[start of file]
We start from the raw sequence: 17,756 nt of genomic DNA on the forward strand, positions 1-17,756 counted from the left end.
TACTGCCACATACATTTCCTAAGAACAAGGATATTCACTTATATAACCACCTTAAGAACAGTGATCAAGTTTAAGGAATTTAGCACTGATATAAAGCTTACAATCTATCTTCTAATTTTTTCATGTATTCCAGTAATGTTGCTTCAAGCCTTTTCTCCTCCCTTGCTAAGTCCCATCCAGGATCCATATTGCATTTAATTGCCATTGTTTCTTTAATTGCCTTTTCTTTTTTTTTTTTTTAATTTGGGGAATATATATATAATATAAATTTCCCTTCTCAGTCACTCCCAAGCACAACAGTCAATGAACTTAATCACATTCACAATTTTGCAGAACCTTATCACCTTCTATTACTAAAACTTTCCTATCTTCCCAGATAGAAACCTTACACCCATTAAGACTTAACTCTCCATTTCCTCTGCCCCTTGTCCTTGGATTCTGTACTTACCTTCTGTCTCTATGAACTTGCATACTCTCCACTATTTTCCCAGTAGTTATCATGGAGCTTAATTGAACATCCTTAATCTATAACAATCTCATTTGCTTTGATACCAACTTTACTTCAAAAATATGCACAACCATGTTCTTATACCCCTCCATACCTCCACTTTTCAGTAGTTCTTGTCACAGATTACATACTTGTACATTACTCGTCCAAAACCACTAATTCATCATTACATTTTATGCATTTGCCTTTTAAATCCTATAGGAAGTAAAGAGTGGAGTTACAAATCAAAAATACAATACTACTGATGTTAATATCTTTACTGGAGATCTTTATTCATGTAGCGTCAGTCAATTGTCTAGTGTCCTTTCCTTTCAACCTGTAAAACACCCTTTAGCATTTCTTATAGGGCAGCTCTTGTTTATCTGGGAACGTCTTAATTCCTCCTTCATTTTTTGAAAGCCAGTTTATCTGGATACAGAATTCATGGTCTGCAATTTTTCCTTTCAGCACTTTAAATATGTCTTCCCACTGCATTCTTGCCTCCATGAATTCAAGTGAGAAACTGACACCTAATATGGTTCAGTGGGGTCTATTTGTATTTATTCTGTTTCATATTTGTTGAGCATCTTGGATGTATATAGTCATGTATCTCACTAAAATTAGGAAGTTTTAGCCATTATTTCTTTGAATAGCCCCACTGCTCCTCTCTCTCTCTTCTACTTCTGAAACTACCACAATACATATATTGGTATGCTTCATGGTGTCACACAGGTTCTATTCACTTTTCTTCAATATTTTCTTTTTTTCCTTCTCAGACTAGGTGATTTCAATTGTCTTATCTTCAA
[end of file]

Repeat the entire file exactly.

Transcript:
We start from the raw sequence: 17,756 nt of genomic DNA on the forward strand, positions 1-17,756 counted from the left end.
TACTGCCACATACATTTCCTAAGAACAAGGATATTCACTTATATAACCACCTTAAGAACAGTGATCAAGTTTAAGGAATTTAGCACTGATATAAAGCTTACAATCTATCTTCTAATTTTTTCATGTATTCCAGTAATGTTGCTTCAAGCCTTTTCTCCTCCCTTGCTAAGTCCCATCCAGGATCCATATTGCATTTAATTGCCATTGTTTCTTTAATTGCCTTTTCTTTTTTTTTTTTTTAATTTGGGGAATATATATATAATATAAATTTCCCTTCTCAGTCACTCCCAAGCACAACAGTCAATGAACTTAATCACATTCACAATTTTGCAGAACCTTATCACCTTCTATTACTAAAACTTTCCTATCTTCCCAGATAGAAACCTTACACCCATTAAGACTTAACTCTCCATTTCCTCTGCCCCTTGTCCTTGGATTCTGTACTTACCTTCTGTCTCTATGAACTTGCATACTCTCCACTATTTTCCCAGTAGTTATCATGGAGCTTAATTGAACATCCTTAATCTATAACAATCTCATTTGCTTTGATACCAACTTTACTTCAAAAATATGCACAACCATGTTCTTATACCCCTCCATACCTCCACTTTTCAGTAGTTCTTGTCACAGATTACATACTTGTACATTACTCGTCCAAAACCACTAATTCATCATTACATTTTATGCATTTGCCTTTTAAATCCTATAGGAAGTAAAGAGTGGAGTTACAAATCAAAAATACAATACTACTGATGTTAATATCTTTACTGGAGATCTTTATTCATGTAGCGTCAGTCAATTGTCTAGTGTCCTTTCCTTTCAACCTGTAAAACACCCTTTAGCATTTCTTATAGGGCAGCTCTTGTTTATCTGGGAACGTCTTAATTCCTCCTTCATTTTTTGAAAGCCAGTTTATCTGGATACAGAATTCATGGTCTGCAATTTTTCCTTTCAGCACTTTAAATATGTCTTCCCACTGCATTCTTGCCTCCATGAATTCAAGTGAGAAACTGACACCTAATATGGTTCAGTGGGGTCTATTTGTATTTATTCTGTTTCATATTTGTTGAGCATCTTGGATGTATATAGTCATGTATCTCACTAAAATTAGGAAGTTTTAGCCATTATTTCTTTGAATAGCCCCACTGCTCCTCTCTCTCTCTTCTACTTCTGAAACTACCACAATACATATATTGGTATGCTTCATGGTGTCACACAGGTTCTATTCACTTTTCTTCAATATTTTCTTTTTTTCCTTCTCAGACTAGGTGATTTCAATTGTCTTATCTTCAA